The Curve.

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5:45am pre AC100 start with Uncle Hal

Tonight I came across something on Facebook that I found incredibly inspiring. I am still in the Angeles Crest 100 FB group because I think a little part of me will always want to know what is going on with that race. There was a post on there today congratulating 81 year old race director “Uncle Hal” for his 32nd consecutive finish of the Avalon 50 mile race:

If you remember from my post AC100 race blog, Uncle Hal was the one who was amazed at the finish line that the last 4 girls (including myself) made it in the time cutoff after seeing us at a check point at 6pm the evening before. His quirky character was part of what I really liked about the low key setup for that particular race. I had no idea that he still ran. I just did a little search on Ultrasignup.com (a data base of results for all runners and all ultramarathons) to see what exactly he has been up to. It blew my mind. Since 1982 when he was 50 years old he has run 60 ultramarathons (at least based on Ultrasignup records). He has run the Western States 100 miler a handful of times, he ran the Angeles Crest 100 at 61 years old and Hardrock (probably the hardest 100 miler out there) at 64 yrs old in 43:48!!!

What I found so interesting and what really got me thinking was his 32 consecutive finishes of the Avalon 50 mile. On his 3rd time doing it at 53 years old he ran his fastest time in 7:39. Last year at age 80 he ran it in 19:59. This year he shaved and hour and 10 minutes off that and finished in 18:50. Seriously impressive. Over 32 years he has a 12 hour and 20 minute difference between his fastest and slowest times. That’s like running a completely different length of race!

I regularly wonder what our progression of fitness will be with CrossFit now producing athletes who claim they are “the fittest they have even been” in their lives in their 30’s, 40’s and 50’s. We all seem to be on an upward trend with weights and PR’s but one would assume that at some point the upward spike in the results curve that is seemingly never ending will taper and eventually drop off. I’m curious what that curve will look like for people who stay injury free (or are motivated enough to keep training around a permanently injured body part), and for those who don’t get distracted by life’s other demands along the way and have the curve turned around on them early. You would hope that at least a solid percentage of us will train (to at least a certain degree of intensity) until we die. So what does it feel like to have your results start to permanently (not just a few month blip) go the other direction and rarely (if ever) get to use the yellow PR highlighter again?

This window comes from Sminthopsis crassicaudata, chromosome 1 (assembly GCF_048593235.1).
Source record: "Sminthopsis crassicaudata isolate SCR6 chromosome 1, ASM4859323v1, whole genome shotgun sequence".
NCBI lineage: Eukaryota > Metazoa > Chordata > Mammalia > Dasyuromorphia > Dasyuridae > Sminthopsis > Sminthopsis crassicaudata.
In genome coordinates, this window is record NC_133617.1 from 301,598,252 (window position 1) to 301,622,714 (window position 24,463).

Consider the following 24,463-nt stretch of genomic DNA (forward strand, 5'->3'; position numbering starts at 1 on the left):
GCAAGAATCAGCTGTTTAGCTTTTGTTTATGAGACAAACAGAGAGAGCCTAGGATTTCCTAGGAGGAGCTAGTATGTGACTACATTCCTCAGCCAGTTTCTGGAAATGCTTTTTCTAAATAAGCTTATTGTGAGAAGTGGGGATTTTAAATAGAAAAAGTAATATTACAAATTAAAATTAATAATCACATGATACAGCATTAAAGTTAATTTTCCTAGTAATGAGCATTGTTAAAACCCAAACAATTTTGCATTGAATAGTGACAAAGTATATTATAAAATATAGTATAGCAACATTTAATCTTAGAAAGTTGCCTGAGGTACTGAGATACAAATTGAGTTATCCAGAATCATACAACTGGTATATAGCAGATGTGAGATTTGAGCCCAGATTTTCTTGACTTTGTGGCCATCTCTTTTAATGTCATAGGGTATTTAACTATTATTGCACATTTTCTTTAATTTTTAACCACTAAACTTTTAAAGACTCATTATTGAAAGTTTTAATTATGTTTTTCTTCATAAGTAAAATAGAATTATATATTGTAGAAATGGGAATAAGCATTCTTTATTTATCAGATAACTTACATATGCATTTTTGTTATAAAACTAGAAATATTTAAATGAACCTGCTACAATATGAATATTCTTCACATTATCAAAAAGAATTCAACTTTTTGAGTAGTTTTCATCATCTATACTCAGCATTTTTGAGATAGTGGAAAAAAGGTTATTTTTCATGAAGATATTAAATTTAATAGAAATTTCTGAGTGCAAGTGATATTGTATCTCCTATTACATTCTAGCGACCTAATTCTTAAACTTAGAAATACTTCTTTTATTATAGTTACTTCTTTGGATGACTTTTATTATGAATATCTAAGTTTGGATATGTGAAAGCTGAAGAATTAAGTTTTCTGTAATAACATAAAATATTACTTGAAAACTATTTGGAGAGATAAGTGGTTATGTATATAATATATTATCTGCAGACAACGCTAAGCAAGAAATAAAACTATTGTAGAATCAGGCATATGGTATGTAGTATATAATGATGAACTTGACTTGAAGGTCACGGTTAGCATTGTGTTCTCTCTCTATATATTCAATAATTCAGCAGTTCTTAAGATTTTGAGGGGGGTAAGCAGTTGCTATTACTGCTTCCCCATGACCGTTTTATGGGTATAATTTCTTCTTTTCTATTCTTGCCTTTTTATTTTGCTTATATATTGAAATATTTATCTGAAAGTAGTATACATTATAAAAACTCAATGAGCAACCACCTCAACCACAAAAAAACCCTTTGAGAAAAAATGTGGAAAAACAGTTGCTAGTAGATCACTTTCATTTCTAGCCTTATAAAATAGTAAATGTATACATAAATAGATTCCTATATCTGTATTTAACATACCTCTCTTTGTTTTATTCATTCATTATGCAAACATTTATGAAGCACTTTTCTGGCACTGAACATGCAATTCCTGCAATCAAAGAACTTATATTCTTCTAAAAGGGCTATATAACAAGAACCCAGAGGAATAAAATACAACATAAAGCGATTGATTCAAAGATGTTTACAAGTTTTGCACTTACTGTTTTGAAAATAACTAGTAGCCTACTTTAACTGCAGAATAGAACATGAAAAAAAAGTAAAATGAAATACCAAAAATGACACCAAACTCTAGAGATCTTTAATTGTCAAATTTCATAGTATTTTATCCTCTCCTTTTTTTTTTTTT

I don’t know enough about Uncle Hal to know what keeps him signing himself up for a 50 mile race for 32 years in a row … I would guess that his attachment to the ultrarunning community is a big part, but I have a strong feeling that he hasn’t fussed about his age much in that time. I would assume that he has dealt with some serious aches and pains when he runs those races and is well aware that each year has been a little tougher than the last. But my guess is that if he had told himself he was “old” at 50 he wouldn’t still be going hard today at 81. If he tells himself he is old now…. well, he is kind of right 😉

I guess what I really take away from thinking about all of this is to be careful not to play the age card too early (even silently in your head). Most of us are still on our way up the curve which is a glorious place to be for now. We tend to be very results driven (which I truly believe is a good thing) but its interesting to think that there will come a point when the curve will change and we will have to be motivated by something slightly different than PRs. We can’t let ourselves become disenchanted when our results are less than what we have accomplished in the past. Uncle Hal’s results make me realize that a long successful fitness career CAN be measured, but that looking at the big picture gives a different perspective on life and why we do fitness. What a phenomenal example of endurance in a broader sense.

I also just realized that at some point we will probably look back on our current achievements and be way more appreciative of them than we are now.

H

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